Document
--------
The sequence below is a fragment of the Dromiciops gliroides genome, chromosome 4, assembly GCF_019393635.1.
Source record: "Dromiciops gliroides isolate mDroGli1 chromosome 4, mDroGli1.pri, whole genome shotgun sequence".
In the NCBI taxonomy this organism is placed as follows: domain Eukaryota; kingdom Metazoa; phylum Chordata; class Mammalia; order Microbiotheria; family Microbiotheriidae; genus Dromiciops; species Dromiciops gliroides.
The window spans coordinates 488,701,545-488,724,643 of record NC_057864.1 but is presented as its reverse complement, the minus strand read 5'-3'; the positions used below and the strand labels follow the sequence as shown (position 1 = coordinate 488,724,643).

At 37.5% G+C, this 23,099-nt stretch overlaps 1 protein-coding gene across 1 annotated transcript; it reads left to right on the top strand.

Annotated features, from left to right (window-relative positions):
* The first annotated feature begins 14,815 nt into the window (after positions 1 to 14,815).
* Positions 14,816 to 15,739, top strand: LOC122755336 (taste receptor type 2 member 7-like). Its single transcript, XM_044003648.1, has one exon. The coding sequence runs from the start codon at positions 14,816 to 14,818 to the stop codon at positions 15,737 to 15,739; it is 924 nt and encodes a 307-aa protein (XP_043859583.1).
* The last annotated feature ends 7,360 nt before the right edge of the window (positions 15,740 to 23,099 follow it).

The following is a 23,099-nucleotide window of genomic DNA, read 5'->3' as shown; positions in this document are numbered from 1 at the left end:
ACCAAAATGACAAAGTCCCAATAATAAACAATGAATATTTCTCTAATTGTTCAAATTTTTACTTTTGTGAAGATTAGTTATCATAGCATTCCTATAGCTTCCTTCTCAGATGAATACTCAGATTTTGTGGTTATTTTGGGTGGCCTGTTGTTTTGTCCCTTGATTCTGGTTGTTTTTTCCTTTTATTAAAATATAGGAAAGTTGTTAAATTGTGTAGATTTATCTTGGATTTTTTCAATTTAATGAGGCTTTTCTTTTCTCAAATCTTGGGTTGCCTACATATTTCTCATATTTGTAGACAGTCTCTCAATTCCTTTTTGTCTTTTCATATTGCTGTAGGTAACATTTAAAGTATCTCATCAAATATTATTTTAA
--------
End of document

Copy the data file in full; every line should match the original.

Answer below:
The sequence below is a fragment of the Dromiciops gliroides genome, chromosome 4, assembly GCF_019393635.1.
Source record: "Dromiciops gliroides isolate mDroGli1 chromosome 4, mDroGli1.pri, whole genome shotgun sequence".
In the NCBI taxonomy this organism is placed as follows: domain Eukaryota; kingdom Metazoa; phylum Chordata; class Mammalia; order Microbiotheria; family Microbiotheriidae; genus Dromiciops; species Dromiciops gliroides.
The window spans coordinates 488,701,545-488,724,643 of record NC_057864.1 but is presented as its reverse complement, the minus strand read 5'-3'; the positions used below and the strand labels follow the sequence as shown (position 1 = coordinate 488,724,643).

At 37.5% G+C, this 23,099-nt stretch overlaps 1 protein-coding gene across 1 annotated transcript; it reads left to right on the top strand.

Annotated features, from left to right (window-relative positions):
* The first annotated feature begins 14,815 nt into the window (after positions 1 to 14,815).
* Positions 14,816 to 15,739, top strand: LOC122755336 (taste receptor type 2 member 7-like). Its single transcript, XM_044003648.1, has one exon. The coding sequence runs from the start codon at positions 14,816 to 14,818 to the stop codon at positions 15,737 to 15,739; it is 924 nt and encodes a 307-aa protein (XP_043859583.1).
* The last annotated feature ends 7,360 nt before the right edge of the window (positions 15,740 to 23,099 follow it).

The following is a 23,099-nucleotide window of genomic DNA, read 5'->3' as shown; positions in this document are numbered from 1 at the left end:
ACCAAAATGACAAAGTCCCAATAATAAACAATGAATATTTCTCTAATTGTTCAAATTTTTACTTTTGTGAAGATTAGTTATCATAGCATTCCTATAGCTTCCTTCTCAGATGAATACTCAGATTTTGTGGTTATTTTGGGTGGCCTGTTGTTTTGTCCCTTGATTCTGGTTGTTTTTTCCTTTTATTAAAATATAGGAAAGTTGTTAAATTGTGTAGATTTATCTTGGATTTTTTCAATTTAATGAGGCTTTTCTTTTCTCAAATCTTGGGTTGCCTACATATTTCTCATATTTGTAGACAGTCTCTCAATTCCTTTTTGTCTTTTCATATTGCTGTAGGTAACATTTAAAGTATCTCATCAAATATTATTTTAA